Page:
I think I've written more about weather than anything else on this Blog...
I do think it's fascinating though. Funny, I've always lived in a If-you-don't-like-the-weather-just-wait-5-minutes kinda place; Coastal Massachusetts, Washington State, and now Texas.
But the Texas Storm Season I just love, and I've been bummed out, because in the five years we've lived here, we've only had two really good seasons; until now. The normal routine , for as long as Texas has been Texas, is that between roughly mid-April and mid-June, you've got wave after wave of kickass thunder storms rolling through this neck of the woods. Yet the past three years, there've been virtually no spring storms worth talking about.
This year's back to the norm. Storms kick up east and south of us, either in the late afternoon, or after midnight, depending on the prevailing pattern, and then it's on, baby! In storms past, I've seen the biggest hail I've ever seen, (Genuinely tennis ball sized); seen my street turned into a river, with two feet of fast moving water taking everything loose with it, (We found our trash can four blocks down - At least I think it's ours...); had my back and side yards completely under water within ten minutes of the storm's start more times than I can count; and heard the city-wide tornado sirens of Fort Worth go off three times now.
It's more often than not fun, but it's not always funny. There's a local arts festival called Mayfest than runs in Fort Worth on the first weekend in May. Many of those festivals have been rudely interupted by serious storms. My drummer's car survived the '95 Mayfest, where baseball sized hail injured a lot of folks who couldn't find shelter fast enough. His Nissan is peppered with rough, fist-sized dents as much as 2" deep in the sheet metal as a trophy of that event. In '99, a tornado came across the field outside my office windows, past those grain silos, crossed the river, turned right and smacked into what was then the 40-story First Bank Building and basically destroyed it. It was vacant until two years ago when developers turned it into luxury condos. In '01, another tornado approached Monica's office in southeast Fort Worth, taking down businesses, (A small bank's vault was found 2 blocks away from the destroyed building), skipped over her office and the freeway, then touched back down on the other side and took a neighborhood of houses out. The building I was working in at the time, mostly glass, became suddenly surrounded by grey mist through which we could not see. You could watch the windows breathing, bulging in and out, until all the plate glass in the lobby imploded at the same time and equalized the pressure; that was just a straight-line wind, mind you.
Yesterday, three houses through the metroplex were hit by lightning and burned to the ground. My street was littered with shingles the next morning, luckily none of them were ours...
Those of us who live here, or in Tornado Alley, San Francisco, Indonesia, Seattle, or Alaska, aren't far off the mark from the folks who live down in Waveland, Mississippi where I visited earlier in the year. For whatever reason, we've chosen to live and build in places where nature still exercises her power from time to time. Here, there, and elsewhere, we learn that in all honesty, she doesn't give a shit what you do; she's gonna knock your ass over if she feels like it. To some extent, you have to know that - Especially if something happens, and you rebuild in the same place again. I feel for those folks down along the coast in a way you only can when you have been there, met them, and seen what happened. Some of them rebuilt after Camille, thinking that they'd seen the worst the ol' lady had in store for them - Not: Along came Katrina, and a new Worst Case Scenario was born. As we continue to screw with the earth, changing things via pollution, development, and constant growth, I know in my heart of hearts that we have not seen the worst yet.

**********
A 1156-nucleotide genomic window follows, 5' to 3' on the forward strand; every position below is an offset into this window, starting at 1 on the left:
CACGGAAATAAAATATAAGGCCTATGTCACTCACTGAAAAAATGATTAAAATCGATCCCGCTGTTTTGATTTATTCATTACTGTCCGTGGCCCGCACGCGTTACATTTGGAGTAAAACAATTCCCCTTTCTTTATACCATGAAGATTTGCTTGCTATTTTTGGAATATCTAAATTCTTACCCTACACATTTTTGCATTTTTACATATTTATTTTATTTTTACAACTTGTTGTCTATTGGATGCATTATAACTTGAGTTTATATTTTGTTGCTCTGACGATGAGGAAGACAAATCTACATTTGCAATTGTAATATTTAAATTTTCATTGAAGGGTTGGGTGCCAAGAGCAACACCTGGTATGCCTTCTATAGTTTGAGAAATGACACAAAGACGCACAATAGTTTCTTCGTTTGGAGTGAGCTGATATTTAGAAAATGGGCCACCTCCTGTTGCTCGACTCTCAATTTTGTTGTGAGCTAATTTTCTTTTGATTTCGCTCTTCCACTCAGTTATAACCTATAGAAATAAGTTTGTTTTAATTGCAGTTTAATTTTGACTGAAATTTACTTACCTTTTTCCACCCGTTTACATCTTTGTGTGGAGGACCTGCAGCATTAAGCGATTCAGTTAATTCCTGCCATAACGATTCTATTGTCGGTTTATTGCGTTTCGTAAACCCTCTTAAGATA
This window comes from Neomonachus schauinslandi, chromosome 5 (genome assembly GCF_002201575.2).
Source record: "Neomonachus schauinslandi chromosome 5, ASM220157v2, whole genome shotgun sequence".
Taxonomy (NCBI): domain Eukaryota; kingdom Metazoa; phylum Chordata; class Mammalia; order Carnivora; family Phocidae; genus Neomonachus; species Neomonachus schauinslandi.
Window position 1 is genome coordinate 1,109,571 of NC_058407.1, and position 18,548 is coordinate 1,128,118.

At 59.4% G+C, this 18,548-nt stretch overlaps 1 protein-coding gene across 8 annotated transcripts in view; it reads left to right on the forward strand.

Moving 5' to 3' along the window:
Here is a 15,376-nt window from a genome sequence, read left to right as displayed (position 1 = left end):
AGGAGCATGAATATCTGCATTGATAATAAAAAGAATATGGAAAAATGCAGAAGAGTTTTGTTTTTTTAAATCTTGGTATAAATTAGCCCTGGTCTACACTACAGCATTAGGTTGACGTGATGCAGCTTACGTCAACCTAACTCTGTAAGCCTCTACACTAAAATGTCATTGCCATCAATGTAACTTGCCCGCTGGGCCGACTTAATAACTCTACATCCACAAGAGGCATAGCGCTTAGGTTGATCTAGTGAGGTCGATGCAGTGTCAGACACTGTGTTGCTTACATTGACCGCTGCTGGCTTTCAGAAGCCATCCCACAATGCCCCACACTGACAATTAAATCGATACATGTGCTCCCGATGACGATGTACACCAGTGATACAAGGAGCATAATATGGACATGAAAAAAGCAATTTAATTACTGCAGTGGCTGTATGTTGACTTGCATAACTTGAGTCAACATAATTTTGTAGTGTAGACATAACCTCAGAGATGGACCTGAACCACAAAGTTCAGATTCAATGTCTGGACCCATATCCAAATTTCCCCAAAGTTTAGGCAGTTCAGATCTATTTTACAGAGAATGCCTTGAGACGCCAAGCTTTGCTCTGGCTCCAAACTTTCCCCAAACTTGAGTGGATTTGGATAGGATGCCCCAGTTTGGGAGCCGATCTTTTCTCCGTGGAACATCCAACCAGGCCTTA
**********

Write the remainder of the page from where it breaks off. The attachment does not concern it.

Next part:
Take your pick; killer storms, tornados, hurricanes, cyclones, earthquakes, tsunamis, fires, volcanoes, meteorites: They're all still there, they're all still active and they will do what they do again. If not in our lifetimes, than in someone elses. It's not fatalism, paranoia, or prescience, it's just a fact. When I was studying Geology at the University of Washington in 1978, the seminal text on the Cascade Range proclaimed Mount Baker, up near my old home town of Bellingham, as the most likely vocano to go off soon: The least likely candidate? Yup, you guessed it - Mount Saint Helens. Baker is still active, and may well go off some day, but not yet... You could also have done a doctoral dissertation at the time trying to figure out where the boundary between the Juan de Fuca Plate and the North American plate was and what it was doing. Plate tectonics was new stuff and predominantly theoretical; nobody knew the answer. Now, we know it's a subduction zone where deep small quakes happen more or less constantly - Unless the edges lock up for a long time, like they've done countless times in the past and will do again: When they release after such a period, the movement that each plate makes is measured in tens of feet per millisecond, not inches per decade. The Great San Francisco Quake don't mean squat - There was a small population and a bunch of wooden buildings then - What's it gonna do next time?
So what do we do; Do we worry? Do we move, build a storm shelter, what?
I say we live on. Do what you want, live where you want to. Don't worry, pray for those who get hurt, pray for guidance and shelter, and help your neighbors as you would want to be helped when bad things happen to them. This earth is and will be as it always has been. The life evolution of a planet is a violent process; it's huge in geologic time, and occassionally so on our time frame, as well: It was and is, and shall be.
We only go around once, so we might as well enjoy the ride.